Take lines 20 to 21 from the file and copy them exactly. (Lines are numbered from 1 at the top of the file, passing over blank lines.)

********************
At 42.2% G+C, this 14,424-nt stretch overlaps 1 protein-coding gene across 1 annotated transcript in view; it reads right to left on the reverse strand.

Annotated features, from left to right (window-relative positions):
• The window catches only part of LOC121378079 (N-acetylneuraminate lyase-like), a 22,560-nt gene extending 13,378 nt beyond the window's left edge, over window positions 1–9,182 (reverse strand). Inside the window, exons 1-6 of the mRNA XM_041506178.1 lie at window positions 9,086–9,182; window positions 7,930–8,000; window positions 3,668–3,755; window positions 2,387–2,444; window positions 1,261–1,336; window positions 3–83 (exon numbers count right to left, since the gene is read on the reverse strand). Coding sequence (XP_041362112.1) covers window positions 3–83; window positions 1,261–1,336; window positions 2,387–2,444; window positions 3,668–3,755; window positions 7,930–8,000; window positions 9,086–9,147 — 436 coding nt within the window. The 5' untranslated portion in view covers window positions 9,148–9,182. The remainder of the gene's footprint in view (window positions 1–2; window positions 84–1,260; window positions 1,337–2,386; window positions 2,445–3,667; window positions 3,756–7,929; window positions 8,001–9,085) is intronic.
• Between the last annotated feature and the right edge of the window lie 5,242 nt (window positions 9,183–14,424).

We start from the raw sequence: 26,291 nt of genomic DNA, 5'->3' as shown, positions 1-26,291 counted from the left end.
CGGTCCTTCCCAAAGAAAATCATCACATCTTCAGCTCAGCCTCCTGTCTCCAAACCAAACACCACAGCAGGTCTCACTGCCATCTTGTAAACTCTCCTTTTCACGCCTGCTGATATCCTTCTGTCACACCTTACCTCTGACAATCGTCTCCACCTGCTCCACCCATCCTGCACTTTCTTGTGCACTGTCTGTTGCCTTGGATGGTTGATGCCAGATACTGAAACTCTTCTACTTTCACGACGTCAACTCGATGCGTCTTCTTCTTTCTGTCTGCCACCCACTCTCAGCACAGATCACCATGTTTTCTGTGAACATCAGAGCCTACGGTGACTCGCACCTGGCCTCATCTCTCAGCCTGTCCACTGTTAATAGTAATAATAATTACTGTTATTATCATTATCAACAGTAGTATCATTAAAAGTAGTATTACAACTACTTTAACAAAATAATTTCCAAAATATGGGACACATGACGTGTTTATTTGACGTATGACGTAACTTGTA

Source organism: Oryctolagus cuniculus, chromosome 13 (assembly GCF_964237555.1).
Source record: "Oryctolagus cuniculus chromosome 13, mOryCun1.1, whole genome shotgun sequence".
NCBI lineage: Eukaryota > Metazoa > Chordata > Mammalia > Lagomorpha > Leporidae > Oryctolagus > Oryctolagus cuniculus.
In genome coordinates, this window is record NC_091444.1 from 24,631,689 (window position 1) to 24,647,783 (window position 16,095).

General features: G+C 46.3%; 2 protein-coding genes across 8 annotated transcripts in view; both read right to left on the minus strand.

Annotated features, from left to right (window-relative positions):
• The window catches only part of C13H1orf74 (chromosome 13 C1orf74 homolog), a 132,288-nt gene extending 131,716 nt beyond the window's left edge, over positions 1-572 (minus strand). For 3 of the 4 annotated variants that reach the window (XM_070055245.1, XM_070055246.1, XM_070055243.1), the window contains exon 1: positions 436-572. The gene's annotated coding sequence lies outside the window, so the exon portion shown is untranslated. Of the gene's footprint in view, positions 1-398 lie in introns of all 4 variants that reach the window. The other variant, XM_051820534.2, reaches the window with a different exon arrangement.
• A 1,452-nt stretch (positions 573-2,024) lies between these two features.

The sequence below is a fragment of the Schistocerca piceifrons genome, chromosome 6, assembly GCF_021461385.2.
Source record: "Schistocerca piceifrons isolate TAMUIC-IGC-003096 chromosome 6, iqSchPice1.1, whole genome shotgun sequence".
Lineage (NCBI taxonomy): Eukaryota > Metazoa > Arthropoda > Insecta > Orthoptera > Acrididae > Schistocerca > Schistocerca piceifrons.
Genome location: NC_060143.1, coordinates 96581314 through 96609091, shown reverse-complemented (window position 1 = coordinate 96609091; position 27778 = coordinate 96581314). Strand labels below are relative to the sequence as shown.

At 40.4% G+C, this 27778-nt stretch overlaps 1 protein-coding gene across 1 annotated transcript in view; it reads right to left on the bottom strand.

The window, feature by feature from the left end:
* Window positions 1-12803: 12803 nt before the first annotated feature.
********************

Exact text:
The window, feature by feature from the left end:
* Window positions 1-12803: 12803 nt before the first annotated feature.